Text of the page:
Although I couldn’t truthfully say that I had ever played around much with lights, I had seen enough of them to have a fair idea what I wanted to do.

Top of my list was making sure I didn’t fry myself (no poetic justice intended!), so the wiring had to be totally idiot proof, even if other idiots than me would be putting it together.

A quick search through the back of the factory turned up some power leads with moulded plugs and bare tails, from the days before all equipment had removable IEC connectors (jug plugs} on the back.

I put the phone down and groaned to myself. Lights – the curse of every soundman’s life. But, I had to admit, the last few gigs had been a bit gloomy…


My plan was to mount the globe holder on the can lid so that I could open it if I had to and then pop it back on without disturbing the gels.

So it was out with the can opener to make the bottom of the can the front, where the light would shine. I then bent up some scrap steel to make U shaped yokes for the cans and bolted them on with 5mm bolts and Nyloc nuts, so they could move and be angled without coming loose.


Things were starting to take shape. Power leads -1 short, 2 long, and a switchable 4-way plug board were also courtesy of Blokeworld, and some red and blue cellophane would do for gels until I could get some of the real thing.

There isn’t a great deal of heat (or light, for that matter I) out of these things, so I didn’t expect the cellophane to erupt into flame. And if it did, then it would all be part of the show!

Last but not least, I sprayed my little babies matt black. Wow, what a difference -now they looked like real lights!

The next gig, I arrived early to set up, so that the band would arrive and be dazzled by the hi-tech light rig, and also by my cleverness in putting it together.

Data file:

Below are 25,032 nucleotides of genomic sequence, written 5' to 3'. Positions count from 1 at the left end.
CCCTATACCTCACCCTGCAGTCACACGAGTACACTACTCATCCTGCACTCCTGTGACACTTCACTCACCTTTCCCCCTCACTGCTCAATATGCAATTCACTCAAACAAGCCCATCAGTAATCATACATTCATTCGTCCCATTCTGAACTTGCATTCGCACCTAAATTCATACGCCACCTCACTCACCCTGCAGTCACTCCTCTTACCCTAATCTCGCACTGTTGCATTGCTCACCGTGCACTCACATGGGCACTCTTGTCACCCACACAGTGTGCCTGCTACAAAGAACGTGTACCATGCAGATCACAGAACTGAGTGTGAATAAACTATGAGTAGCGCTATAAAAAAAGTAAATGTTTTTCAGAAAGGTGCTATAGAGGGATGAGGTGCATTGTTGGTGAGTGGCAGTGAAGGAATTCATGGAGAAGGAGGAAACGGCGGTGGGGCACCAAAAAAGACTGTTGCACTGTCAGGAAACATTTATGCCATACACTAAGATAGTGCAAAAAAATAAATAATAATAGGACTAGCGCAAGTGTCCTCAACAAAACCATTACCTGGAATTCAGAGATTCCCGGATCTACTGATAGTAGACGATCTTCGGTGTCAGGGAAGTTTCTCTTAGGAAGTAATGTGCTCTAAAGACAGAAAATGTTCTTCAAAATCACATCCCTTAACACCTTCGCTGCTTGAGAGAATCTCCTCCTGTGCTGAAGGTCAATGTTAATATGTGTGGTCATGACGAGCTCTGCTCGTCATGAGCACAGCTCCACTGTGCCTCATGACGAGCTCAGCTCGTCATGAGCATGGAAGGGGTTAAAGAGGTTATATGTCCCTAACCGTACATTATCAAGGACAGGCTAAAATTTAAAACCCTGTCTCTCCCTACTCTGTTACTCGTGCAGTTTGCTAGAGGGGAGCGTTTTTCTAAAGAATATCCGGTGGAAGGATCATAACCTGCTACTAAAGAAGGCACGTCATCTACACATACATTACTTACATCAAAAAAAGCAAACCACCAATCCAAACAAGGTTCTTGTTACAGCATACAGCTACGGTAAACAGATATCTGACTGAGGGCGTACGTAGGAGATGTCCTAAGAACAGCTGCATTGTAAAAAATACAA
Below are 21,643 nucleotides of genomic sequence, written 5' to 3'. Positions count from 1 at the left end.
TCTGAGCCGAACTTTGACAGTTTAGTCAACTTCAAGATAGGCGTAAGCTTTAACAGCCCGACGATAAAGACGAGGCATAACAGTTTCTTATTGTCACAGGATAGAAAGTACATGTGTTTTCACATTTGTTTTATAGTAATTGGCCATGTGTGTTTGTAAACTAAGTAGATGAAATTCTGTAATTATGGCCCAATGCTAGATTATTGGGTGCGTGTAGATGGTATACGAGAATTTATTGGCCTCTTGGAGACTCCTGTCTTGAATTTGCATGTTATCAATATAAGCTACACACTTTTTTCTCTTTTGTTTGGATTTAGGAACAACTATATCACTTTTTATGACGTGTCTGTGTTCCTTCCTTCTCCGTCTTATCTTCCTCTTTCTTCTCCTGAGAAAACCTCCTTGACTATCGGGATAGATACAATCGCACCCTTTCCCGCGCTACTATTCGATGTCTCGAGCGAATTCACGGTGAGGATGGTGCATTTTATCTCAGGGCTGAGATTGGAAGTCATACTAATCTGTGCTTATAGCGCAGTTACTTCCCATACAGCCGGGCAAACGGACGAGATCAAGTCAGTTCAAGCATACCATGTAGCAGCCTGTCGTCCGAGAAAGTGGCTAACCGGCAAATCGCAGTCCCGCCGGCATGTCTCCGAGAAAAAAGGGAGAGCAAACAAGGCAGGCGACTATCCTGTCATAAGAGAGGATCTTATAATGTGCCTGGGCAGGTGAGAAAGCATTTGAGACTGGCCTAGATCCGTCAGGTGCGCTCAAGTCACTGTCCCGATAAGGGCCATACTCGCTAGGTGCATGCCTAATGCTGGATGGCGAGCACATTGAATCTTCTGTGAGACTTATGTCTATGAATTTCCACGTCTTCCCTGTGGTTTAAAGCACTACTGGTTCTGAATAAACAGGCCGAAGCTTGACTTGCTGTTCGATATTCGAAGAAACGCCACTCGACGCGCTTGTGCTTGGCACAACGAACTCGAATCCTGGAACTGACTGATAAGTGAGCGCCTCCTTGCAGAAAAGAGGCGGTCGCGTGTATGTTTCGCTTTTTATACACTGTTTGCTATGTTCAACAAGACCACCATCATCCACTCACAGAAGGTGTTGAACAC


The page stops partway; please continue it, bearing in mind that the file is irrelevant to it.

I hung 2 cans from the handle of each 12″ and horn box, angled across the front line. A couple of turns of baling wire for safety, and some gaffer tape for angling them.

The last two cans I hung from a length of water pipe over the drums, pointing straight down and neatly enhancing the drummer’s wrinkles and bald spot!

Thanks to a double adapter on each pair of lights I only used up three out of the four sockets on the plugboard, leaving 25% available for future expansion.

When the band arrived I said “Hey – check this out,” flicked the switches and they were suitably impressed. After all, any light is a hundred times better than no light.

“Are they moving lights” the bass player asked.

“Sure they are,” I replied. “Once that gaffer tape warms up they’ll move all over the place!”

“Wow, that’s great.”

My sarcasm went unnoticed. I gave the drummer the receipts for the stuff I had bought and he was pleased with the price.

“See – I knew you could get something for a hundred bucks.”

“But what about the hours I spent putting it all together?” He laughed “Ah, that’s just part of the gig, mate.”

For revenge I coughed into his microphone when he wasn’t looking – that’s just part of the gig, mate!


 CX Magazine – July- September 2007